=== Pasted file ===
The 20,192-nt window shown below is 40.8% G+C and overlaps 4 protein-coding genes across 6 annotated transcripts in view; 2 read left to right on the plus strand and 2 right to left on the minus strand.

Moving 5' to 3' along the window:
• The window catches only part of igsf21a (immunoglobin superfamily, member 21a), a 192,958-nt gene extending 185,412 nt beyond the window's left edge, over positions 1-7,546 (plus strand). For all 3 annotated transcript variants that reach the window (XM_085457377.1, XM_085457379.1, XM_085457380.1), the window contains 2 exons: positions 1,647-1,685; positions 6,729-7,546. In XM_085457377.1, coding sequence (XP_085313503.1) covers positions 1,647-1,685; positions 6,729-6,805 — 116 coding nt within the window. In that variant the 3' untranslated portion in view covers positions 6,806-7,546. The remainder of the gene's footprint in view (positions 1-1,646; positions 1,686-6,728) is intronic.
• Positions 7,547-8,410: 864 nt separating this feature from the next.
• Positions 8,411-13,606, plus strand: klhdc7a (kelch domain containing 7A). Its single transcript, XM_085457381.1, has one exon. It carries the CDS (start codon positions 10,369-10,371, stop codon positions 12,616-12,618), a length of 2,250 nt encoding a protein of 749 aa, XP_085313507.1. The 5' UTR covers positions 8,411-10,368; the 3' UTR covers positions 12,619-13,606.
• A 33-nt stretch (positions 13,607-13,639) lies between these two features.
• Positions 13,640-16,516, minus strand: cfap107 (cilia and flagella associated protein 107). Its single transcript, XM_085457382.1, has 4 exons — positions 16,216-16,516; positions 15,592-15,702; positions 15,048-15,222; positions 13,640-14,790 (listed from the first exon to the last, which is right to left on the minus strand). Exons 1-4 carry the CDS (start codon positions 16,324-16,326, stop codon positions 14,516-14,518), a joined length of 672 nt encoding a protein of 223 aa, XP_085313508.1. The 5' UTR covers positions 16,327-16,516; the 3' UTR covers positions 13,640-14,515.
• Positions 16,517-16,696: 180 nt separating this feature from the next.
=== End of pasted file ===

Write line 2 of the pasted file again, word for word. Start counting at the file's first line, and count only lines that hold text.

Moving 5' to 3' along the window: